• The whale season in Tongatapu: mid-June to the end of October
  • The whale season in ‘Eua: early June to early November
  • The whale season in Ha’apai: mid-July to mid-October
  • The whale season in Vava’u: mid-July to mid-October.

For more information on the whale season and the best time to swim with whales, including when is the best time to swim with cows and their calves, take a look at When is the Whale Season in Tonga?

The Guide to Whale Swimming in Tonga(c) Tonga Ministry of Tourism

The Best Places to Swim with Whales in Tonga

Whale swimming is available in four of the island groups in Tonga: Tongatapu, ‘Eua, Ha’apai and Vava’u. Each island group has a capped number of operators to ensure that the waters are not too “crowded” and whale swimming remains as ethical as possible. You can learn more about the ethics of whale swimming in Is it Safe to Swim with Whales in Tonga? Plus, check out the best whale tours across the whole country in the 10 Best Whale Swim Tours in Tonga.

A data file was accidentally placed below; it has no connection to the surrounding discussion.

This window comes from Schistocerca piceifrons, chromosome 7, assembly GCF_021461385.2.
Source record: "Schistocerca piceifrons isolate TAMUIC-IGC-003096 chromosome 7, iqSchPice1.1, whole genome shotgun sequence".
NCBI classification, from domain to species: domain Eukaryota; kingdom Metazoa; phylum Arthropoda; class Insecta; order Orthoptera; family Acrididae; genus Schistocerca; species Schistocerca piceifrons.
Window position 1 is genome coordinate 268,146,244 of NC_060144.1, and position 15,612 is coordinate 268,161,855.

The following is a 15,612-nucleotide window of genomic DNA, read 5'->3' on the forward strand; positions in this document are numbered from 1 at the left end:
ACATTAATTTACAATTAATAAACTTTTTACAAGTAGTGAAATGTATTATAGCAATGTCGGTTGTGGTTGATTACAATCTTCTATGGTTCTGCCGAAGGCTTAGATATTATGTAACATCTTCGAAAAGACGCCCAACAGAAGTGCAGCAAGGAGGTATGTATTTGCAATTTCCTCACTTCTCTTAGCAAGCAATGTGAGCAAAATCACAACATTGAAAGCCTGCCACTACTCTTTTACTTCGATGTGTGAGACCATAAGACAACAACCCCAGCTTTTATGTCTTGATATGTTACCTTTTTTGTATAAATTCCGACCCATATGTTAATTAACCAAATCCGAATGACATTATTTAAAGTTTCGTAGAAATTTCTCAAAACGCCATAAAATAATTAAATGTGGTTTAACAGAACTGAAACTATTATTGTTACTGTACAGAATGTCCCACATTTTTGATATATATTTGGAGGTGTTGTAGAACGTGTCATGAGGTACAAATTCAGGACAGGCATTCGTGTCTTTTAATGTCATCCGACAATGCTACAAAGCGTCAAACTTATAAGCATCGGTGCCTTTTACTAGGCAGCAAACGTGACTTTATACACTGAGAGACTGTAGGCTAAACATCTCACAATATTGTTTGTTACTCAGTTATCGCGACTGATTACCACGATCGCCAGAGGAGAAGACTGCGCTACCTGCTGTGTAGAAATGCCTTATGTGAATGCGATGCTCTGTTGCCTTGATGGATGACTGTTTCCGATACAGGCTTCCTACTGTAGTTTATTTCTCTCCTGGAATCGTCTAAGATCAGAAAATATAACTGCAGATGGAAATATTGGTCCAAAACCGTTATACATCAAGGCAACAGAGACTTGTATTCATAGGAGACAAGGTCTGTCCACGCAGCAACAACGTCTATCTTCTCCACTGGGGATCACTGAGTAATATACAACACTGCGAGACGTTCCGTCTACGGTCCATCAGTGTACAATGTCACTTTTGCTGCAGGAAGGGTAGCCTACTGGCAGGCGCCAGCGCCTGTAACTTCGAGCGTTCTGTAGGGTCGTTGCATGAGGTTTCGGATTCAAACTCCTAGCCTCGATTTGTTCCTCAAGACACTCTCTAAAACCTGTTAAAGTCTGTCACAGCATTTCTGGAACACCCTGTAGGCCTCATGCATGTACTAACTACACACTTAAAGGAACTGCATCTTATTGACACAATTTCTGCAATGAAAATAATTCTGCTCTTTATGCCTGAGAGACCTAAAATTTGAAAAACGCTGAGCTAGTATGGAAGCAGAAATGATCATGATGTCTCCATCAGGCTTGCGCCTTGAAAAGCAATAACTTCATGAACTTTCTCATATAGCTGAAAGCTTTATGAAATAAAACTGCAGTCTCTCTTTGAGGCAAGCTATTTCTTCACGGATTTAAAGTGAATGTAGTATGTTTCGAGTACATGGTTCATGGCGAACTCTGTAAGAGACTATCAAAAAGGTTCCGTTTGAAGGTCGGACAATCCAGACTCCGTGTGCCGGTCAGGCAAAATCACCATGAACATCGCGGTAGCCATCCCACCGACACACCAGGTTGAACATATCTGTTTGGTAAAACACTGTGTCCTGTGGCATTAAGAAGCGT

Whale Swimming in Tongatapu

Tongatapu is the main island of Tonga and the island that most visitors arrive at, making it the cheapest destination to get to. The whale swimming here is excellent with a tiny number of operators who take whale swimming regulations seriously. The whale tours here range from affordable to mid-range in price compared to elsewhere in Tonga. Compare tour operators in the 5 Best Whale Swim Tours in Tongatapu & Nuku’alofa.

Whale Swimming in ‘Eua

A short flight or half-day ferry journey from Tongatapu, ‘Eua is the island with the smallest number of whale operators making for a good whale-to-boat ratio. As a destination itself, there’s plenty to do in terms of hiking in some of Tonga’s most pristine forests, sightseeing, cultural immersion and more. ‘Eua has the longest whale season, yet some of the shortest boat rides to the whales who swim just off the shore. For more about the island’s operators, check out The Best Whale Swim Tours on ‘Eua.

Whale Swimming in Ha’apai